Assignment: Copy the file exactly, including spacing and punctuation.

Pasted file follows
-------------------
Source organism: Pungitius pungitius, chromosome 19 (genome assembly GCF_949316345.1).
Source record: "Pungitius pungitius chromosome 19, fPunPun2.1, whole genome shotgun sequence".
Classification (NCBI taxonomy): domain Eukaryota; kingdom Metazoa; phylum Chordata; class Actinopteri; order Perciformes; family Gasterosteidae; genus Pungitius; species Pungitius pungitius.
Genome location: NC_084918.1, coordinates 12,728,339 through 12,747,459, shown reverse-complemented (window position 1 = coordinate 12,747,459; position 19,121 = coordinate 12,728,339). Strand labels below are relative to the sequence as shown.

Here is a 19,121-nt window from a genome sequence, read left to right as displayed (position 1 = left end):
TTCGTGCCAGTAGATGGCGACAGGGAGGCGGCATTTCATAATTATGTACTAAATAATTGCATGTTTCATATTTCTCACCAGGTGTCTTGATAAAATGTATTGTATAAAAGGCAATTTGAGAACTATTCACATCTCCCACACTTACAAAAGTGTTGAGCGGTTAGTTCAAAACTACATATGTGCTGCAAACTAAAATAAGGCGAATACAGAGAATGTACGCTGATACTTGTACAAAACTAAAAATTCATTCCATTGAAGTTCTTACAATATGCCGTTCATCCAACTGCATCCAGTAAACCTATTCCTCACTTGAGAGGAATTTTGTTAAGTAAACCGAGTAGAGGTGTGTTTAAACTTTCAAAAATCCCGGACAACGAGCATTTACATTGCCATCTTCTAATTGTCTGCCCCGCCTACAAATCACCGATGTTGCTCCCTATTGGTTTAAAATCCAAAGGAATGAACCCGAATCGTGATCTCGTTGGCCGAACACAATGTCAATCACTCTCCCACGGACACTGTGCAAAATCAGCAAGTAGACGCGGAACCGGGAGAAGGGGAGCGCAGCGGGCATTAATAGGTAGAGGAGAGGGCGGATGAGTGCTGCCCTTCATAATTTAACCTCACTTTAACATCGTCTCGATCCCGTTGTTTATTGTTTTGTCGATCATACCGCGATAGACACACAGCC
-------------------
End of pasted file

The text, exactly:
Source organism: Pungitius pungitius, chromosome 19 (genome assembly GCF_949316345.1).
Source record: "Pungitius pungitius chromosome 19, fPunPun2.1, whole genome shotgun sequence".
Classification (NCBI taxonomy): domain Eukaryota; kingdom Metazoa; phylum Chordata; class Actinopteri; order Perciformes; family Gasterosteidae; genus Pungitius; species Pungitius pungitius.
Genome location: NC_084918.1, coordinates 12,728,339 through 12,747,459, shown reverse-complemented (window position 1 = coordinate 12,747,459; position 19,121 = coordinate 12,728,339). Strand labels below are relative to the sequence as shown.

Here is a 19,121-nt window from a genome sequence, read left to right as displayed (position 1 = left end):
TTCGTGCCAGTAGATGGCGACAGGGAGGCGGCATTTCATAATTATGTACTAAATAATTGCATGTTTCATATTTCTCACCAGGTGTCTTGATAAAATGTATTGTATAAAAGGCAATTTGAGAACTATTCACATCTCCCACACTTACAAAAGTGTTGAGCGGTTAGTTCAAAACTACATATGTGCTGCAAACTAAAATAAGGCGAATACAGAGAATGTACGCTGATACTTGTACAAAACTAAAAATTCATTCCATTGAAGTTCTTACAATATGCCGTTCATCCAACTGCATCCAGTAAACCTATTCCTCACTTGAGAGGAATTTTGTTAAGTAAACCGAGTAGAGGTGTGTTTAAACTTTCAAAAATCCCGGACAACGAGCATTTACATTGCCATCTTCTAATTGTCTGCCCCGCCTACAAATCACCGATGTTGCTCCCTATTGGTTTAAAATCCAAAGGAATGAACCCGAATCGTGATCTCGTTGGCCGAACACAATGTCAATCACTCTCCCACGGACACTGTGCAAAATCAGCAAGTAGACGCGGAACCGGGAGAAGGGGAGCGCAGCGGGCATTAATAGGTAGAGGAGAGGGCGGATGAGTGCTGCCCTTCATAATTTAACCTCACTTTAACATCGTCTCGATCCCGTTGTTTATTGTTTTGTCGATCATACCGCGATAGACACACAGCC